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#236-G, Middlebridge Village Homeowners Association Inc. v. Feinberg (May 10, 1994) (Panel: Gardner, Blumberg, Auvil)

The homeowners association (HOA) filed a complaint that the homeowners (HO) had violated the community rules by installing a basketball backboard on their driveway.  The HO claimed in defense that the backboard did not violate any rule and in addition that it had been approved when the HOA failed to act on the HO's application to install it within 60 days after the HO submitted the application.

The evidence at the hearing showed that the HOA's Declaration stated that "no play equipment backboards, basketball hoops and other equipment....shall be attached in any manner to the exterior of the dwelling.  Any basketball backboards, hoops. . .and the like which are permitted to be erected by the Architectural Committee shall be painted to match the trim color of the dwelling...No play equipment shall be installed beyond the front building line of the dwelling..."  The HO installed a basketball backboard in front of his home without approval and when notified this was a violation the HO applied for permission to install the basketball backboard on July 23, 1992.  In this application the HO offered to move equipment and mount it on a pole placed on one side of the house although the hoop and backboard would extend past the front of the house.  The HOA board met to consider the application on September 3, 1992 and voted to reject it; but there was no written record made of this meeting and the HO denied that the meeting took place that day, or at any time before the 60-day deadline expired.  The HOA's Declaration states that "[i]n the event that the Committee fails to approve or disapprove any [application] within 60 days after such plans...have been submitted to it in writing, then approval will not be required and this Article will be deemed to have been fully complied with."  On September 23, 1992 the HOA formally advised the HO that the application was rejected because the backboard and hoop extended past the front line of the house.  The board of directors acts as the architectural committee of the HOA.  The HO never moved the basketball equipment to the side of the house as offered in their application, although the Declaration also specifies that if work has been applied for and approved, the homeowner must begin the work authorized within 6 months of the date of the approval.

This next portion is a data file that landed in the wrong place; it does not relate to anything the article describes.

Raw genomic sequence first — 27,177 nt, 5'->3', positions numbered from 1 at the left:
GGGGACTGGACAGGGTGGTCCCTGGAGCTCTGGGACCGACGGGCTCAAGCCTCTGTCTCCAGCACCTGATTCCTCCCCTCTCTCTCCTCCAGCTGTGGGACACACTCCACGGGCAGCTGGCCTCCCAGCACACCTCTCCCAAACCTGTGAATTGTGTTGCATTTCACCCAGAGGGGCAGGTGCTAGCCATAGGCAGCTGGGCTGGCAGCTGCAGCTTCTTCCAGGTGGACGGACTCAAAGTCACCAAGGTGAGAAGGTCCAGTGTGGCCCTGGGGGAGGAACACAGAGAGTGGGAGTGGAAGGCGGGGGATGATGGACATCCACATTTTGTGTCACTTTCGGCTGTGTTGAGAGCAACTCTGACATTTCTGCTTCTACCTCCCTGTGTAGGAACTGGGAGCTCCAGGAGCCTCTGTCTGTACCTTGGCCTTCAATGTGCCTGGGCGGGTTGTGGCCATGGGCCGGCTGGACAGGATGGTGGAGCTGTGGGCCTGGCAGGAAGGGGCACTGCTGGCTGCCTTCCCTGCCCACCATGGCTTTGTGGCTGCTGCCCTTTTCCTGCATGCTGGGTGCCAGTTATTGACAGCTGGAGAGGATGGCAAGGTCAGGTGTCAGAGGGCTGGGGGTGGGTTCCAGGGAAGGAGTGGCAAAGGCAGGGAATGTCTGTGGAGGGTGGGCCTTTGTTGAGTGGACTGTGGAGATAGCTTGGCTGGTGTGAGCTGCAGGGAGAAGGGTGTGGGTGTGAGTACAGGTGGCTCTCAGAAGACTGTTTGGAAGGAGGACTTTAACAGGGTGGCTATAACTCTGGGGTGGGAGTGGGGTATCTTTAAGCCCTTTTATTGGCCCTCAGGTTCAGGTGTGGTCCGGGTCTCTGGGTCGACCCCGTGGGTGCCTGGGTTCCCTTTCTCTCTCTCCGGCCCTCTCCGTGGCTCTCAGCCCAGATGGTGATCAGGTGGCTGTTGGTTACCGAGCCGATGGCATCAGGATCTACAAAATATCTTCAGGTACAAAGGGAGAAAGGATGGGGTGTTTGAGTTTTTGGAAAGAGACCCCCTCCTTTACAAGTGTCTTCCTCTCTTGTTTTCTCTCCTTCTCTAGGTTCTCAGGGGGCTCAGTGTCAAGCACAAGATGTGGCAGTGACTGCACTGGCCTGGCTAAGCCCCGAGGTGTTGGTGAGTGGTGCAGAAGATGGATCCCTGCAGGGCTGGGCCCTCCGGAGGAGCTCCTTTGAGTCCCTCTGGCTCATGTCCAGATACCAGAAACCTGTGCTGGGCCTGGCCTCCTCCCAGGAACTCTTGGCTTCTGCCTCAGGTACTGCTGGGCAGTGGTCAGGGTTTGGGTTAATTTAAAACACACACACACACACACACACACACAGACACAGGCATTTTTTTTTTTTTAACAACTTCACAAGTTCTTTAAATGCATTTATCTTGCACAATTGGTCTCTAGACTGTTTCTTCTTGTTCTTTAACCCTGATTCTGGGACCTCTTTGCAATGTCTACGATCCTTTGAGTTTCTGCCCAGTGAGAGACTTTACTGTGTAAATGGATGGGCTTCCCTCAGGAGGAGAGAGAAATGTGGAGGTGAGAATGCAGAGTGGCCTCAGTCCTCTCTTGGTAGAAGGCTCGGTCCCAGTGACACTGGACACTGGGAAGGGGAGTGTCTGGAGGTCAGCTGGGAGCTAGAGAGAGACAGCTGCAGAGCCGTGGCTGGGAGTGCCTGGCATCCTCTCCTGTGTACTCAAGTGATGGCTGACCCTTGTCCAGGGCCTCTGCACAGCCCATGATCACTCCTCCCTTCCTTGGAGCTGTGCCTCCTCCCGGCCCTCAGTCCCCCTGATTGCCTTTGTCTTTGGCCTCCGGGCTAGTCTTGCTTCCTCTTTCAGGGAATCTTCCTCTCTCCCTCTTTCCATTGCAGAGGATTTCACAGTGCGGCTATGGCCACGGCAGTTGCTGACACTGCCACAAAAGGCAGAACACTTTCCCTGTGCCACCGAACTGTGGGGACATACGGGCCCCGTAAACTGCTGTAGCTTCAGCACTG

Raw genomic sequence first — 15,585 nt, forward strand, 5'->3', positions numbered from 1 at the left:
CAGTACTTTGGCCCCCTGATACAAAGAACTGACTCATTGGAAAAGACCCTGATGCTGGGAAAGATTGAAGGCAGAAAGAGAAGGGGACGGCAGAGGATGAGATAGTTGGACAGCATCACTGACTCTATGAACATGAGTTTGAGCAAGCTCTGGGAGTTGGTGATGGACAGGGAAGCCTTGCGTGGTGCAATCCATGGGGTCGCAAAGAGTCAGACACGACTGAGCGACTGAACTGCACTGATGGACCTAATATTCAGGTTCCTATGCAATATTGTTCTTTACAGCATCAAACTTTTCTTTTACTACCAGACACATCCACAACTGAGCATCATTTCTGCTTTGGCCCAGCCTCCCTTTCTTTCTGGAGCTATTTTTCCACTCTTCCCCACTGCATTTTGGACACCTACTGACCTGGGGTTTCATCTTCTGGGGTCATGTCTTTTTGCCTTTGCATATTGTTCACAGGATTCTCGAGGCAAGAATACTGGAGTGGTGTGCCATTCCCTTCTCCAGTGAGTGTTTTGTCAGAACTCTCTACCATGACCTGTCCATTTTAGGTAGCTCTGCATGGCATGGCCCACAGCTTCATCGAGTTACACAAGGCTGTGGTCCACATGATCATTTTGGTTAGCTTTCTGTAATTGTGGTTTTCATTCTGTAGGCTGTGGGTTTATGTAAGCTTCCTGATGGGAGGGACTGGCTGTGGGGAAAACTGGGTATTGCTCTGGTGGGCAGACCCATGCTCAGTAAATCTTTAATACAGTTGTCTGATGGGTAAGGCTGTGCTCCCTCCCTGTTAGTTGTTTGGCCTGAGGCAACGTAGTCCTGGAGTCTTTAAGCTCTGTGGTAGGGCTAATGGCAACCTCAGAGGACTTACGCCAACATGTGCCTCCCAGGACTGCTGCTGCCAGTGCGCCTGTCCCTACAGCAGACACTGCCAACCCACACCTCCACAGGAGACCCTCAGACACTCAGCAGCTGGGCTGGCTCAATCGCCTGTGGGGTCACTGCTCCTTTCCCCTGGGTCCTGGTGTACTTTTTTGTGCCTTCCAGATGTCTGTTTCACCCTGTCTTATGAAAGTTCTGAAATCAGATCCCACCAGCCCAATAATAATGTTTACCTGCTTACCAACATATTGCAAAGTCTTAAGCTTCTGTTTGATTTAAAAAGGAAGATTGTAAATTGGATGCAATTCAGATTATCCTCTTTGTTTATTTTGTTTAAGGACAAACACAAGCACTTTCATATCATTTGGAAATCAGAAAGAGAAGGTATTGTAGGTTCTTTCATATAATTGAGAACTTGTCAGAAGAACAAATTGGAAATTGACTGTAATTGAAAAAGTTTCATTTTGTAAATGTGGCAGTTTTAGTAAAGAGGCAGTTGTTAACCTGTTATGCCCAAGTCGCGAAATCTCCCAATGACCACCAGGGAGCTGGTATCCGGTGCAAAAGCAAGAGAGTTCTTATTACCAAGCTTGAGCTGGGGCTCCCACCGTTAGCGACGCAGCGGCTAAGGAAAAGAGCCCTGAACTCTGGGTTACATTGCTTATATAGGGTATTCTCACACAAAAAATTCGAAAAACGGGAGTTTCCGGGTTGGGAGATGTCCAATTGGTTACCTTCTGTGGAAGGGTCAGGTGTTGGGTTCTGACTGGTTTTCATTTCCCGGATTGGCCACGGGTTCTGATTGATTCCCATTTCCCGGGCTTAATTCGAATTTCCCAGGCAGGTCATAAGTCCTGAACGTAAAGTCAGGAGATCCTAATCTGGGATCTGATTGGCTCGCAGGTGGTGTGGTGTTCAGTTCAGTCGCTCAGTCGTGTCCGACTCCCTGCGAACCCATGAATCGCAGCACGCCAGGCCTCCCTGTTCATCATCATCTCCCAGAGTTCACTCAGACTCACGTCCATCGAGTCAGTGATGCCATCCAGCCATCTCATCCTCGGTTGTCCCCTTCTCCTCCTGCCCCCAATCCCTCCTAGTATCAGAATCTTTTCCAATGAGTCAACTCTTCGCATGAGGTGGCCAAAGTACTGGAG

The hearing panel ruled that the front building line meant the most forward part of the house, which in this case meant the line of the second floor, which extended 2 feet past the line of the first floor.  Although the pole was placed behind and under the line of the second floor, the hoop and backboard projected past that line, and therefore constituted a violation of the rule that no play equipment extend past the front line of the house.  The panel further held that the HOA denied the application within 60 days based on the letter of September 23, 1992, and that this denial was therefore valid and enforceable.  Finally, the panel ruled that even if the HOA did not act in time, the HO's "silent approval" expired when the HO failed to move the pole assembly from the front of the house to behind the second floor house line within 6 months as required by the Declaration.  The panel therefore ordered the HO to remove the basketball pole, hoop and basket from the property within 30 days.

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